Tuesday, November 24, 2015

Why Leo is Noteworthy

This post discusses what I think matters most about Leo. This post assumes you are an experienced Leo user. It does not try to duplicate Leo's Tutorial.

Leo is a superb tool for understanding, studying and organizing any kind of complex data, including computer programs. The first great Aha in Leo's history was that webs (literate programs) are outlines in disguise. Leo's importers (@auto) make it easy to studying other people's programs. Leo's always-present outline structure clarifies overall program structure and makes many kinds of comments unnecessary.

Leo is a superb browser for code and data. Unlike many other folding editors, Leo remembers which nodes were expanded when you last saved an outline. This is surprisingly important. And Leo's clones let you organize any data as you want, even if all folds are collapsed.

Leo is a uniquely powerful scripting environment. This power comes from three sources: Leo's API, Leo's ability to compose scripts from outlines and Leo's underlying data structure, a Directed Acyclic Graph, the basis for Leo's clones.

Leo's API consists primarily of generators, such as c.all_positions(), p.self_and_subtree(), etc. and properties, such as p.b, p.h, p.gnx and p.v.u. Leo's API makes it trivial to write scripts to access or change any node. AFAIK, these capabilities are unique. Simulating them in vim or Emacs is possible, but so is simulating Python's capabilities in C...

Afaik, no other scripting environment allows you to compose scripts from outlines. @file, @clean, @auto, @others and section references and definitions make this possible. Section references and definitions are modeled on the noweb language, but all of Leo's script composition features are fully integrated into Leo's outline structure.

Leo's outline nodes have headlines (p.h) and body text (p.b) and extensible information (p.v.u). Headlines are descriptions (meta-data) of the data in p.b and p.v.u. Scripts can rapidly discover and categorize data using metadata. Leo's @ convention for headlines (@clean, @file, @auto, @html, etc.) show how extensible this node typing is.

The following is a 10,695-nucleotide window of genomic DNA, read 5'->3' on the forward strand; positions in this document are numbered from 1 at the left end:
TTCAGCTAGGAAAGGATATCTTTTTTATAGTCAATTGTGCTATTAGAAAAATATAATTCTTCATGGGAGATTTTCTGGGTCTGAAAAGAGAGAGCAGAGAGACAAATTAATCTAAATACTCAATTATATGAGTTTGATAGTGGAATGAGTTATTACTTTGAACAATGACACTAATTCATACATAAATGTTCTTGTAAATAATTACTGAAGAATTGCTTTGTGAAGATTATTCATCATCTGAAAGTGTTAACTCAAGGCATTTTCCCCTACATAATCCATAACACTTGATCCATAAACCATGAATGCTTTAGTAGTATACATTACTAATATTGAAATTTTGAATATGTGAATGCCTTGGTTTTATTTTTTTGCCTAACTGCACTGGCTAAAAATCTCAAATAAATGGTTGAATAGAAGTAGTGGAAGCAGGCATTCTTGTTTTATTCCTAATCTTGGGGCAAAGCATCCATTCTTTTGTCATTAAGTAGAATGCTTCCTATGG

So much for the theory. The following also are important in practice:

The invention/discovery of @clean earlier this year completes Leo in some sense.

Acknowledgements: Working with Leo's community of Leo's developers and users has been a great pleasure for over 20 years. My only regret is that Bernhard Mulder and Bob Fitzwater are no longer with us. Both made essential contributions. Bob Fitzwater was my mentor. He gently pushed me to consider design, not just "bit twiddling". Bernhard Mulder contributed two of the most important elements of Leo: Leo's traversers (generators) and the original @shadow algorithm. Neither @clean nor the revised Mulder/Ream algorithm could possibly have happened without him. I miss both these great thinkers. Both would have been proud of what they helped create.

A successful software tool is one that was used to do something undreamed of by its author.' -- Stephen Johnson
Leo is a wild success on this score. I foresaw none of these developments 20 years ago: Leo's minibuffer, @button, @test, @auto, @clean, Leo's plugin architecture, the rst3 command, the Leo bridge and the IPython bridge. Surely many other features and uses could be added. None of these would have happened without Leo's community of brilliant people. These features create the Leonine world. Who knows what will be the result...


P. S. As I write this, I see that @button is nowhere mentioned in Leo's History Chapter. That's crazy: @button is arguably the most brilliant scripting idea ever created anywhere. Many thanks to 'e', whoever you are. I'd like to thank you by name. @button lead directly to @test.


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